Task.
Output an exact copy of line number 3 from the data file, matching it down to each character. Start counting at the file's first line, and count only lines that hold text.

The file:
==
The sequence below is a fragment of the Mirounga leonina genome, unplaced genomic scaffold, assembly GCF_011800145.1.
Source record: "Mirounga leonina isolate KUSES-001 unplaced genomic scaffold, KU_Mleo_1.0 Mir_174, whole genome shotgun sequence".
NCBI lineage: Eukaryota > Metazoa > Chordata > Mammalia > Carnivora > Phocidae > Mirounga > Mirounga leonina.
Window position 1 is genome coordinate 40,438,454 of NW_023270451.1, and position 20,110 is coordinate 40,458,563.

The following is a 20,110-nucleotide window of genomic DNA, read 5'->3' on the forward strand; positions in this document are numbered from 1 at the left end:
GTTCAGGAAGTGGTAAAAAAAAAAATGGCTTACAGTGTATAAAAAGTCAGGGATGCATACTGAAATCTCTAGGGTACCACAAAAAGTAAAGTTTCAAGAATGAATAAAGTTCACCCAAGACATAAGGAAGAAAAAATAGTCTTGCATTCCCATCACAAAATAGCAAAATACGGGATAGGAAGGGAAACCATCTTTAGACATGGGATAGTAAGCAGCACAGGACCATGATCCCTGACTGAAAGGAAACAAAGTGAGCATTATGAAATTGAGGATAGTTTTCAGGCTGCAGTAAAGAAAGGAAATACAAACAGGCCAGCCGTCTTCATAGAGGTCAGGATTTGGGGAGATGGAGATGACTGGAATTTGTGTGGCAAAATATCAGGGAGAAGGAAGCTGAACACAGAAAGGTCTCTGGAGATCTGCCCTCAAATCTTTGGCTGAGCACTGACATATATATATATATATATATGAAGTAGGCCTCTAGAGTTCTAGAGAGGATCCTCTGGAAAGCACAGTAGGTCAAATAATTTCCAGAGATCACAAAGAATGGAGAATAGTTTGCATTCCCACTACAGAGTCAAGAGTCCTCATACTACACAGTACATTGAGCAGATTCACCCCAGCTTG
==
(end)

NCBI lineage: Eukaryota > Metazoa > Chordata > Mammalia > Carnivora > Phocidae > Mirounga > Mirounga leonina.